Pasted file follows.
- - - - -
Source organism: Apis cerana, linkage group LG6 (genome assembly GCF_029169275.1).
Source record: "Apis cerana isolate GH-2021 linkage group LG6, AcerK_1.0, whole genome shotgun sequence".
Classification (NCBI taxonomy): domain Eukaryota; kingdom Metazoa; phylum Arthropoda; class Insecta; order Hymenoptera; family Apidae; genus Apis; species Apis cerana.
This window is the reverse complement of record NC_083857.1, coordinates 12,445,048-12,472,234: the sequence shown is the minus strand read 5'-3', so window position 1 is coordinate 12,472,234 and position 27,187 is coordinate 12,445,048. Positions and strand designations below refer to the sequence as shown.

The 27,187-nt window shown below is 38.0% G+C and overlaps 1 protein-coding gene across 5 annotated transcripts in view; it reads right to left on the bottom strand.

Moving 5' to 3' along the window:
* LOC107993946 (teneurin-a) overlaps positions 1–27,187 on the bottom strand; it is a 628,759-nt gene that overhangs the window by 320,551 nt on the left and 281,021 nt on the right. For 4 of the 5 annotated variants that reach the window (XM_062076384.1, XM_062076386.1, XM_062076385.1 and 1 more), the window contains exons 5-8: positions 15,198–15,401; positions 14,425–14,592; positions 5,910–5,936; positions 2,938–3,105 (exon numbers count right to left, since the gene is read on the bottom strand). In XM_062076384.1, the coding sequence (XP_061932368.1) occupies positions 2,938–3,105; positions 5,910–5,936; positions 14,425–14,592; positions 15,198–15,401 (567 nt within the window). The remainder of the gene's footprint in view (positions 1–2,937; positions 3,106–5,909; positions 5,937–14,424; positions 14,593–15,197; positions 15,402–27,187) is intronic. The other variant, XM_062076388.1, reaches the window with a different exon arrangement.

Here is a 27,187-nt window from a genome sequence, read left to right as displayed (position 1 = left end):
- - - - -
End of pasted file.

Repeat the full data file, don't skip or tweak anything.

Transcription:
Source organism: Apis cerana, linkage group LG6 (genome assembly GCF_029169275.1).
Source record: "Apis cerana isolate GH-2021 linkage group LG6, AcerK_1.0, whole genome shotgun sequence".
Classification (NCBI taxonomy): domain Eukaryota; kingdom Metazoa; phylum Arthropoda; class Insecta; order Hymenoptera; family Apidae; genus Apis; species Apis cerana.
This window is the reverse complement of record NC_083857.1, coordinates 12,445,048-12,472,234: the sequence shown is the minus strand read 5'-3', so window position 1 is coordinate 12,472,234 and position 27,187 is coordinate 12,445,048. Positions and strand designations below refer to the sequence as shown.

The 27,187-nt window shown below is 38.0% G+C and overlaps 1 protein-coding gene across 5 annotated transcripts in view; it reads right to left on the bottom strand.

Moving 5' to 3' along the window:
* LOC107993946 (teneurin-a) overlaps positions 1–27,187 on the bottom strand; it is a 628,759-nt gene that overhangs the window by 320,551 nt on the left and 281,021 nt on the right. For 4 of the 5 annotated variants that reach the window (XM_062076384.1, XM_062076386.1, XM_062076385.1 and 1 more), the window contains exons 5-8: positions 15,198–15,401; positions 14,425–14,592; positions 5,910–5,936; positions 2,938–3,105 (exon numbers count right to left, since the gene is read on the bottom strand). In XM_062076384.1, the coding sequence (XP_061932368.1) occupies positions 2,938–3,105; positions 5,910–5,936; positions 14,425–14,592; positions 15,198–15,401 (567 nt within the window). The remainder of the gene's footprint in view (positions 1–2,937; positions 3,106–5,909; positions 5,937–14,424; positions 14,593–15,197; positions 15,402–27,187) is intronic. The other variant, XM_062076388.1, reaches the window with a different exon arrangement.

Here is a 27,187-nt window from a genome sequence, read left to right as displayed (position 1 = left end):